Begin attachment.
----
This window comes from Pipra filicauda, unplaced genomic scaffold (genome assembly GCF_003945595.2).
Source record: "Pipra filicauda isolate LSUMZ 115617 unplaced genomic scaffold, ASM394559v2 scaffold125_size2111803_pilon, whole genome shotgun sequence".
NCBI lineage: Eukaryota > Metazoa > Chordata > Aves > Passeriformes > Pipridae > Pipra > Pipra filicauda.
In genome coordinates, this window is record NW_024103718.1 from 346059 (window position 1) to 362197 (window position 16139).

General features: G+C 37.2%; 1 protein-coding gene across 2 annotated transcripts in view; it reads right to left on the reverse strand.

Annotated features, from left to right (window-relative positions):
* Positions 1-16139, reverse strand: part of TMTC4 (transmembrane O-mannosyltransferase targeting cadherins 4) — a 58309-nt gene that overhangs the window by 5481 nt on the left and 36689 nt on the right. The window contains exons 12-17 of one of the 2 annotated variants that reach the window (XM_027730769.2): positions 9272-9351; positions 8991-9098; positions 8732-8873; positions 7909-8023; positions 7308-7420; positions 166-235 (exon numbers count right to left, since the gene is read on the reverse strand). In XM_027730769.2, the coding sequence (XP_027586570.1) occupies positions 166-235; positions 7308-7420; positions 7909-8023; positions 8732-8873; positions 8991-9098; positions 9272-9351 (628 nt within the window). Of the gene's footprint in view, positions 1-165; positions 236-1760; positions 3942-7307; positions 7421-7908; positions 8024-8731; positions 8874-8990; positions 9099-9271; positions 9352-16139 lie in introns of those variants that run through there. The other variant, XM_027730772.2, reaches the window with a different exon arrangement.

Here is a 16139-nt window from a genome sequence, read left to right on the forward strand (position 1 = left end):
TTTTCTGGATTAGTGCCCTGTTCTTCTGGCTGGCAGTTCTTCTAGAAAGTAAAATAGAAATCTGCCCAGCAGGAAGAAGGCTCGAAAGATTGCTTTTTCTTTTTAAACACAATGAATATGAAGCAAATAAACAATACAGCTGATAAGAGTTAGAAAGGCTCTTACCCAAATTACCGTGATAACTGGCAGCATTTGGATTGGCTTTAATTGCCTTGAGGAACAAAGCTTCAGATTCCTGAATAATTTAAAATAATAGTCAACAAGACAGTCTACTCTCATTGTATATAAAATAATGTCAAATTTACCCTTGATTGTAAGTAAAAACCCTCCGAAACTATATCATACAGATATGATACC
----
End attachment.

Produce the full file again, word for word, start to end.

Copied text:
This window comes from Pipra filicauda, unplaced genomic scaffold (genome assembly GCF_003945595.2).
Source record: "Pipra filicauda isolate LSUMZ 115617 unplaced genomic scaffold, ASM394559v2 scaffold125_size2111803_pilon, whole genome shotgun sequence".
NCBI lineage: Eukaryota > Metazoa > Chordata > Aves > Passeriformes > Pipridae > Pipra > Pipra filicauda.
In genome coordinates, this window is record NW_024103718.1 from 346059 (window position 1) to 362197 (window position 16139).

General features: G+C 37.2%; 1 protein-coding gene across 2 annotated transcripts in view; it reads right to left on the reverse strand.

Annotated features, from left to right (window-relative positions):
* Positions 1-16139, reverse strand: part of TMTC4 (transmembrane O-mannosyltransferase targeting cadherins 4) — a 58309-nt gene that overhangs the window by 5481 nt on the left and 36689 nt on the right. The window contains exons 12-17 of one of the 2 annotated variants that reach the window (XM_027730769.2): positions 9272-9351; positions 8991-9098; positions 8732-8873; positions 7909-8023; positions 7308-7420; positions 166-235 (exon numbers count right to left, since the gene is read on the reverse strand). In XM_027730769.2, the coding sequence (XP_027586570.1) occupies positions 166-235; positions 7308-7420; positions 7909-8023; positions 8732-8873; positions 8991-9098; positions 9272-9351 (628 nt within the window). Of the gene's footprint in view, positions 1-165; positions 236-1760; positions 3942-7307; positions 7421-7908; positions 8024-8731; positions 8874-8990; positions 9099-9271; positions 9352-16139 lie in introns of those variants that run through there. The other variant, XM_027730772.2, reaches the window with a different exon arrangement.

Here is a 16139-nt window from a genome sequence, read left to right on the forward strand (position 1 = left end):
TTTTCTGGATTAGTGCCCTGTTCTTCTGGCTGGCAGTTCTTCTAGAAAGTAAAATAGAAATCTGCCCAGCAGGAAGAAGGCTCGAAAGATTGCTTTTTCTTTTTAAACACAATGAATATGAAGCAAATAAACAATACAGCTGATAAGAGTTAGAAAGGCTCTTACCCAAATTACCGTGATAACTGGCAGCATTTGGATTGGCTTTAATTGCCTTGAGGAACAAAGCTTCAGATTCCTGAATAATTTAAAATAATAGTCAACAAGACAGTCTACTCTCATTGTATATAAAATAATGTCAAATTTACCCTTGATTGTAAGTAAAAACCCTCCGAAACTATATCATACAGATATGATACC